campbelltown arts centre goes dance mad

keith gallasch: emma saunders, oh! i wanna dance with somebody

WeTube LIVE, Stompin’ Youth, Junction Arts Festival 2010

WeTube LIVE, Stompin’ Youth, Junction Arts Festival 2010

WHEN I WAS CHILD, OTHER THAN FOR INTERMITTENT, SADISTIC OUTBREAKS OF ERSATZ FOLK DANCING (WHO WERE THESE FOLK?) IN AN OTHERWISE ART-POOR PRIMARY SCHOOL CURRICULUM, I THOUGHT DANCING WAS THE UNNATURAL EXTROVERSION PROMULGATED IN MGM MUSICALS AND THE NUMEROUS 60/40 (60% MODERN, 40% TRADITIONAL) GATHERINGS MY PARENTS FREQUENTED ACROSS THE 1940S AND 50S. THE DANCING WAS ACCESSIBLE, DILUTED BALLROOM. NOT INFREQUENTLY, I WOULD FIND MY FACE THRUST AGAINST THE TUMMY OF SOME HEAVILY CORSETED MATRON VIGOROUSLY TRIPPING THE LIGHT FANTASTIC.

Such events were wonderfully sociable, staged in a variety of halls in a wide range of nearby suburbs, organised by sports clubs, businesses and lodges and with quite a class mix (if not ethnic in the 50s). My mother’s disdain for Catholics partially evaporated when she discovered a local church held dances of a Sunday evening. A title like Oh! I Wanna Dance With Somebody conjures for me a time when dancers actually held each other, pre-Twist, pre-disco, as a matter of course in massive numbers for many hours across the globe. However, although the program for Oh! I Wanna Dance With Somebody features Tea Dancers, most of the partners in dance that we’ll see perform are engaged in quite some other intimacies.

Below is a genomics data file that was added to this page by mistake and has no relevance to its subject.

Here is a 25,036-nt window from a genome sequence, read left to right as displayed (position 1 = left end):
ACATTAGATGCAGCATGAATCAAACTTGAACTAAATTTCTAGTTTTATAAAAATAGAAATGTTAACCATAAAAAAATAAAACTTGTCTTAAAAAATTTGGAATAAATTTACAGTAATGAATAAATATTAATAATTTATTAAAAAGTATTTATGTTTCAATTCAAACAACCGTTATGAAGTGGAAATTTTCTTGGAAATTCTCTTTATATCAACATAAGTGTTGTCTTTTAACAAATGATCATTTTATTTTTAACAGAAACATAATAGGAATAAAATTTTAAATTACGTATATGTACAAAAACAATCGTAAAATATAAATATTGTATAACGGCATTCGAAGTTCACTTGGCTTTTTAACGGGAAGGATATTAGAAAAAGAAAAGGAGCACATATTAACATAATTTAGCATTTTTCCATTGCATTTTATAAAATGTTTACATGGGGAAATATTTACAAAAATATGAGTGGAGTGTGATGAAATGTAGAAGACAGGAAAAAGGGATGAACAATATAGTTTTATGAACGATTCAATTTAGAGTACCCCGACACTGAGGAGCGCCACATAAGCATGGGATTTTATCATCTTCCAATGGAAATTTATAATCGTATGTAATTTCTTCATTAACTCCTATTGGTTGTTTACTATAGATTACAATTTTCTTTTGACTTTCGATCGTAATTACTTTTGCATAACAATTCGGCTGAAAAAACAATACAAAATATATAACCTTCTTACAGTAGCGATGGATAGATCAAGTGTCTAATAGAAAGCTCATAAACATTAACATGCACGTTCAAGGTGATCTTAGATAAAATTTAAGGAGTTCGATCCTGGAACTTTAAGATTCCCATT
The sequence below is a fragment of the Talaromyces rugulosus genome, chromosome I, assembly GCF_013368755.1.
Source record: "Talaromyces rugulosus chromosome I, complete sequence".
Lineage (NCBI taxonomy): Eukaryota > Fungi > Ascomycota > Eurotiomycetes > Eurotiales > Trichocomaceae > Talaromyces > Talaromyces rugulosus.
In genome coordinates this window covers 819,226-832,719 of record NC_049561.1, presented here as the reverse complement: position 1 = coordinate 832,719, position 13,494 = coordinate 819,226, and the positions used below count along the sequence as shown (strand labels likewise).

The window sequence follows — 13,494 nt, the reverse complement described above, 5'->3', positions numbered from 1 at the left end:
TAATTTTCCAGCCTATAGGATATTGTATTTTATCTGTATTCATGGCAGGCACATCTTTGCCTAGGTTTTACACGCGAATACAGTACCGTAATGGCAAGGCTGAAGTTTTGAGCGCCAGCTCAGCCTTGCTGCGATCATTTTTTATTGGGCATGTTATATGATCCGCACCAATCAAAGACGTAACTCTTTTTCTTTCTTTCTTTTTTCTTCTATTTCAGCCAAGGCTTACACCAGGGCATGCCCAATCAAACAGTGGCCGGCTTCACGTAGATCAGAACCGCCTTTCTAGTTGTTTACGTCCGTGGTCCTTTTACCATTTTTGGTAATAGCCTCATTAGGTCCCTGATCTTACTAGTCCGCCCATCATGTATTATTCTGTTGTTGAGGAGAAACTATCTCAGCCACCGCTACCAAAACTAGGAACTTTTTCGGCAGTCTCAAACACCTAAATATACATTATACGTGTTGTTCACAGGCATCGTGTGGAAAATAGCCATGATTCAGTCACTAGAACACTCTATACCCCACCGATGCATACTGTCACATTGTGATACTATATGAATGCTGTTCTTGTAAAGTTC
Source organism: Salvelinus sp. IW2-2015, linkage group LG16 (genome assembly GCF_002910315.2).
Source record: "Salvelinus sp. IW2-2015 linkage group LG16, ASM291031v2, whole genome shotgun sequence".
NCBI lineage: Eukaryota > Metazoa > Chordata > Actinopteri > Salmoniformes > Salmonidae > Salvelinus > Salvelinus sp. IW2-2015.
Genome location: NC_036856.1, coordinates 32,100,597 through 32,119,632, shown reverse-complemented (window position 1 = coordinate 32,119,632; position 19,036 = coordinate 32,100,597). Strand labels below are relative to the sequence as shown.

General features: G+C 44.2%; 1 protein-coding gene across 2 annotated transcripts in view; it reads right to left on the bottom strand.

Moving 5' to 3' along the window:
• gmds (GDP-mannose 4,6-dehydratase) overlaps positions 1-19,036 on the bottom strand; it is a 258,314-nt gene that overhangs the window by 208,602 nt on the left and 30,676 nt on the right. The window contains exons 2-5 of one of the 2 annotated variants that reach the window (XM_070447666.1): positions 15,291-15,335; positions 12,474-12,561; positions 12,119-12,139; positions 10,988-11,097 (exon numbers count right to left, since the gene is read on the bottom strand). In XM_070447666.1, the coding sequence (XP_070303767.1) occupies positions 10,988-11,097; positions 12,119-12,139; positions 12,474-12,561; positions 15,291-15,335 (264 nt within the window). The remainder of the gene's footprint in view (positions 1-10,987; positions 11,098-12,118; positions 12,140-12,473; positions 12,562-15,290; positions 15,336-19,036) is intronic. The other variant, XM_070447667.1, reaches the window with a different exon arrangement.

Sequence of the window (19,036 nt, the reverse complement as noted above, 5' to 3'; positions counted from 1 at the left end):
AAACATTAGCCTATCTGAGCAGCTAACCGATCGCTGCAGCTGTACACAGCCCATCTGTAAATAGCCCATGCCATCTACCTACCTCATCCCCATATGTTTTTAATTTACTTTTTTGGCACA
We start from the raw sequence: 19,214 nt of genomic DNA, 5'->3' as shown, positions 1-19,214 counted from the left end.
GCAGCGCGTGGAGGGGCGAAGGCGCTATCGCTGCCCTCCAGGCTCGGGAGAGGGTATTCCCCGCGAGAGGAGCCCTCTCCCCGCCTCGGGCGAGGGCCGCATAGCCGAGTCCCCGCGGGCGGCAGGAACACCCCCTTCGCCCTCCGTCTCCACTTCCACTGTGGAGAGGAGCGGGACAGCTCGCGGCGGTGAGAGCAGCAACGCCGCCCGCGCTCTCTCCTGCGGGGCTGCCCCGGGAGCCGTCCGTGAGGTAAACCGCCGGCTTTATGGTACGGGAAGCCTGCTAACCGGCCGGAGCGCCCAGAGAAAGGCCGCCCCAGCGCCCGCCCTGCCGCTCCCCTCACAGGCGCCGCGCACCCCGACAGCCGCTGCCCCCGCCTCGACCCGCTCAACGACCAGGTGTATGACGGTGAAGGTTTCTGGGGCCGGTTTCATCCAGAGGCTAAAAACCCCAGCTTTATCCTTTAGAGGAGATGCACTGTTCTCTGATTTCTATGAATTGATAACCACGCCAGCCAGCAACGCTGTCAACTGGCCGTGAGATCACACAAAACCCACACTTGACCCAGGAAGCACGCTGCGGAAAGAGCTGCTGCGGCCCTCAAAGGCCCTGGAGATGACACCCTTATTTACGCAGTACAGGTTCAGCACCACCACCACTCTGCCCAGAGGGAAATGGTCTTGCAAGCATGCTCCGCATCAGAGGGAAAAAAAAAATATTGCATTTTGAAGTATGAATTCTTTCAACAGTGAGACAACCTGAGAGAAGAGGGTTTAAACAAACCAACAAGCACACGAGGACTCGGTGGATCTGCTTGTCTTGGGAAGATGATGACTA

In RealTime 109, in “New niches, new dance audiences,” Martin del Amo updated us on the burgeoning contemporary dance scene in Sydney’s west. One of the main forces in that thrust has been the perpetually innovative Campbelltown Arts Centre, its dance program curated by Emma Saunders, a member of Sydney’s famed The Fondue Set. As the culmination of three years developmental dance work, CAC is presenting Oh! I Wanna Dance With Somebody, programmed over three days in October and rich in community, cross-artform and intercultural engagement.

I spoke with the inimitable Saunders, a prodigious improviser, who volunteered a five-minute concentrated rendering of the program (she could do it), but I opted for a more leisurely drip-feed. Asked about the motivation for staging this dance fest, Saunders says, “The project has come out of my idea to house some of the outcomes of the dance programs of the Campbelltown Arts Centre over the last three years into one event. There were different models set up over this period, asking artists to work in different ways and with different structures—interdisciplinary projects where I might ask a dancer to work with an artist from a different field to make new work together. It might also be an intercultural commission as in the case of Narelle Benjamin and Anandavalli (Lingalayam Dance Company).”

Saunders explains that “these commissioned works are a mix of my own and Julie-Anne Long’s curatorial outlook; she was curator for a year while I was away having a baby. The works have had various stages of development over the past one to three years.”